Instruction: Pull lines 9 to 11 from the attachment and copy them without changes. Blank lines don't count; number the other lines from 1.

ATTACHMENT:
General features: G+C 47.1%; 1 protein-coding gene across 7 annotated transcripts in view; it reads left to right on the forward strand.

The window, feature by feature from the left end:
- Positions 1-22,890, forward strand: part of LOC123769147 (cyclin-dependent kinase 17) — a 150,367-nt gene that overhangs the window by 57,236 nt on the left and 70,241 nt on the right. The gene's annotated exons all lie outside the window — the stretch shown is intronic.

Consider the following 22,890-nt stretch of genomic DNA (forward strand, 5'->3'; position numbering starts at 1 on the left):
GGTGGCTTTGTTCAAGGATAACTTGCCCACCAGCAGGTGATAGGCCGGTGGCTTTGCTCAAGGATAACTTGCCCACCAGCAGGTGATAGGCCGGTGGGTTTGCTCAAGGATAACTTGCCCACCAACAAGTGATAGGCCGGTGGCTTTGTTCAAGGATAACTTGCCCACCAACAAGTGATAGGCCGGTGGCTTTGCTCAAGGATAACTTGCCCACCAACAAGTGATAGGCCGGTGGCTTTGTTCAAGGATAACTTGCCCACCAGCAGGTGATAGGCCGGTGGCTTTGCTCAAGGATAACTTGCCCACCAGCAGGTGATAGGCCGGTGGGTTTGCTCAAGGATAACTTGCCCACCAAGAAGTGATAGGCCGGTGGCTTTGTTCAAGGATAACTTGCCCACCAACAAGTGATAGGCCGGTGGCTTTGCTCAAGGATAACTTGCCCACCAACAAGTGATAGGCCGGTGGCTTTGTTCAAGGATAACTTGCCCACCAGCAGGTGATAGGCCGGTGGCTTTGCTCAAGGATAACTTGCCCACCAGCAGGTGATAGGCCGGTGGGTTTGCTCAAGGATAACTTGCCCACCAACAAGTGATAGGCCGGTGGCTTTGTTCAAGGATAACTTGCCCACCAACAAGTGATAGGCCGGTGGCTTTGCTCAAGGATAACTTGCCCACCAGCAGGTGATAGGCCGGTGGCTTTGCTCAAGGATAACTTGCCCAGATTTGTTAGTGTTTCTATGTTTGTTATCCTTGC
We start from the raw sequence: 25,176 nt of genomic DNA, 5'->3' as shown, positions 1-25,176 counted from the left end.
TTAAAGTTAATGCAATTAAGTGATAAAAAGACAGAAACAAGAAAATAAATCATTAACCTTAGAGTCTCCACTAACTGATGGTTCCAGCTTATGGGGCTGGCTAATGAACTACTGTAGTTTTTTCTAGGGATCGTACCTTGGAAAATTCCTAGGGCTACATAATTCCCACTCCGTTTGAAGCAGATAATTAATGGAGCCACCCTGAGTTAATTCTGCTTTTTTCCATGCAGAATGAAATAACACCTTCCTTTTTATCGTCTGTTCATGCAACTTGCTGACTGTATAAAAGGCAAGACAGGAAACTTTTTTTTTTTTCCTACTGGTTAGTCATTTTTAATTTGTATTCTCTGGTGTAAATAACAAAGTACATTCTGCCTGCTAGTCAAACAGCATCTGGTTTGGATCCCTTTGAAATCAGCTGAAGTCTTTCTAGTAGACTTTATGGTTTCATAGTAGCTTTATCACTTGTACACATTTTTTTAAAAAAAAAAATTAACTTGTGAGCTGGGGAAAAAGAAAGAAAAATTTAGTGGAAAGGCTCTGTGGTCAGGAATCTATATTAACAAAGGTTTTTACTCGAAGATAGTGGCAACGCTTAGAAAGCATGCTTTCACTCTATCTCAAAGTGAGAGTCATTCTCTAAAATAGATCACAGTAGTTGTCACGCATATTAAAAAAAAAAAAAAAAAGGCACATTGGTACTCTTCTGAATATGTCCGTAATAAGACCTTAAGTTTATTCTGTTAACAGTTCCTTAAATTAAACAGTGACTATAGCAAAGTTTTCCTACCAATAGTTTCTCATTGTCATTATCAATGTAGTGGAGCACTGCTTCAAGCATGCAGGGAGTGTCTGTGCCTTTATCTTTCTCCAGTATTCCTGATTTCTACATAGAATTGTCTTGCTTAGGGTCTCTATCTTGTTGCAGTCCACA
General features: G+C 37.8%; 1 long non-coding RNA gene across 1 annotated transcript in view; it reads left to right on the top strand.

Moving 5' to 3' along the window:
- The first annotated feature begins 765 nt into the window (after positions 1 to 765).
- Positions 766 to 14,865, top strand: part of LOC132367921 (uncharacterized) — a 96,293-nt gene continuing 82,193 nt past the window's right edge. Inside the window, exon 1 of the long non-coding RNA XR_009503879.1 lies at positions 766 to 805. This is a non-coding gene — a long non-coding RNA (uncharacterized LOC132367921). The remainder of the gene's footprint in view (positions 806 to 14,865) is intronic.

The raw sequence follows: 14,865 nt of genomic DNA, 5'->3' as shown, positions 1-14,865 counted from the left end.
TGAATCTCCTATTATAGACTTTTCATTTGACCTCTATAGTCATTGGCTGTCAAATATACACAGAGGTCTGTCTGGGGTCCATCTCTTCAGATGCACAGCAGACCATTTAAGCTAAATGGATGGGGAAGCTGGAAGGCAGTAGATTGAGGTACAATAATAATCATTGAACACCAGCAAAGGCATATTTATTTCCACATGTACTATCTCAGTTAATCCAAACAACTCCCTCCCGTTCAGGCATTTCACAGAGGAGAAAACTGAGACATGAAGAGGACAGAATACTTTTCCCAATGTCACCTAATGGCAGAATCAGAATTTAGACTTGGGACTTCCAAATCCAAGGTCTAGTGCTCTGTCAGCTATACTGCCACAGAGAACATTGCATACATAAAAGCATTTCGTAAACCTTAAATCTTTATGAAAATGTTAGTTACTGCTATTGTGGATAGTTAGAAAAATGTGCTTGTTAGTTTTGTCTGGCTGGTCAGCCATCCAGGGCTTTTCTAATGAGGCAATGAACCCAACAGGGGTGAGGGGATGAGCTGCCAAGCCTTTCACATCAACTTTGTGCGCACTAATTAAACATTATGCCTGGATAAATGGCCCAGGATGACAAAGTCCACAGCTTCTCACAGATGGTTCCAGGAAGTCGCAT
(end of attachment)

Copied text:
Moving 5' to 3' along the window:
- The first annotated feature begins 765 nt into the window (after positions 1 to 765).
- Positions 766 to 14,865, top strand: part of LOC132367921 (uncharacterized) — a 96,293-nt gene continuing 82,193 nt past the window's right edge. Inside the window, exon 1 of the long non-coding RNA XR_009503879.1 lies at positions 766 to 805. This is a non-coding gene — a long non-coding RNA (uncharacterized LOC132367921). The remainder of the gene's footprint in view (positions 806 to 14,865) is intronic.